Climate news review

A few of today’s climate news stories

Insulate Britain says 117 supporters have been charged over road block protests after 857 arrests

Climate activists say they expect numbers to rise

Climate group Insulate Britain has said 117 activists have been charged over road-blocking protests last year.

Activists brought major roads – mostly in southern England – to a standstill during protests between September and November, which were aimed at drawing attention to the UK’s poorly heated homes.

The Metropolitan PoliceKent Police and Essex Police have each issued charges in recent weeks.

They include 146 charges of causing a public nuisance, 137 of wilful obstruction of the highway, and 10 of criminal damage.

Insulate Britain said it is “likely these numbers will rise as we understand that further charges are still being issued”.

Greta Thunberg to publish a ‘go-to source’ book on the climate crisis

The Climate Book will include contributions from scientist Katharine Hayhoe, economist Thomas Piketty and novelist Margaret Atwood

Greta Thunberg is releasing a new book this autumn, which aims to offer a “global overview of how the planet’s many crises connect”.

“I have decided to use my platform to create a book based on the current best available science – a book that covers the climate, ecological and sustainability crises holistically”, Thunberg said in a statement. “Because the climate crisis is, of course, only a symptom of a much larger sustainability crisis. My hope is that this book might be some kind of go-to source for understanding these different, closely interconnected crises.”

In The Climate Book, which is due to be published by Penguin this autumn, Thunberg has assembled more than 100 contributors, from scientists Johan Rockström and Katharine Hayhoe to economist Thomas Piketty and novelist Margaret Atwood. The 19-year-old also shares what she has learned from her own experiences of climate activism. In particular, she discusses the prevalence of greenwashing, revealing the extent to which we have been kept in the dark about the issue. She names this as one of our biggest problems, but also our greatest source of hope – because, she believes, once we are all given the full picture, we will be able to act.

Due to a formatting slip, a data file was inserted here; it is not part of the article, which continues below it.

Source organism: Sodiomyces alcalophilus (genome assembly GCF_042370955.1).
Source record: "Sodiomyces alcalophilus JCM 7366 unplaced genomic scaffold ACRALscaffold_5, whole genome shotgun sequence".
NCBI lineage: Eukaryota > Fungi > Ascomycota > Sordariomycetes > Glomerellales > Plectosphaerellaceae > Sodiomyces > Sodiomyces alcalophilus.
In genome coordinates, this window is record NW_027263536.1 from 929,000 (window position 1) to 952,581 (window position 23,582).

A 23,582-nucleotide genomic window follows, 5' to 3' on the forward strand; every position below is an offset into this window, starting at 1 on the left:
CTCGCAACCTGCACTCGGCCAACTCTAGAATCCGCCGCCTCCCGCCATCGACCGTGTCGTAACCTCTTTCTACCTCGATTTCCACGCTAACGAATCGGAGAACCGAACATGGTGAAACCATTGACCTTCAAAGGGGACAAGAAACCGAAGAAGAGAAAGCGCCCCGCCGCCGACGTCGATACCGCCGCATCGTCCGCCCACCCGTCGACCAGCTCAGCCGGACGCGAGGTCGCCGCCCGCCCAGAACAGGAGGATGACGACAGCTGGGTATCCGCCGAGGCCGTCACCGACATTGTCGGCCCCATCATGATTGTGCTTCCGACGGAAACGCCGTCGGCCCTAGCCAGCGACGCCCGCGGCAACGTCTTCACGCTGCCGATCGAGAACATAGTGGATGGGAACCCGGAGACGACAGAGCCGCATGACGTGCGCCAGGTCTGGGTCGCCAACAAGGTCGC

“Right now, we are in desperate need of hope”, Thunberg said. “But hope is not about pretending that everything will be fine.”

France fails to meet court deadline to get Paris climate deal objectives back on track 

In a landmark ruling back in July 2021, France’s highest administrative court, the Council of State, condemned the government’s failure to comply with the 2015 accord and tackle climate change.

After a review, it concluded that the country was not doing enough to reach the agreement’s objective of reducing global greenhouse gases by 40% by 2030 compared to 1990.

The court gave the government nine months to “take all useful measures” to get the country back on track.

UK parliament hunger strike ‘out of desperation’, climate activist says

A climate activist who has been on hunger strike outside the UK Houses of Parliament for three weeks has said his protest was an “utter necessity” even though it was putting his life at risk.

Angus Rose, a 52-year-old software engineer, tells The Independent he would rather be doing something else – such as hanging out with friends – than sat outside Westminster refusing to eat any food.

But he says: “This is out of desperation.”

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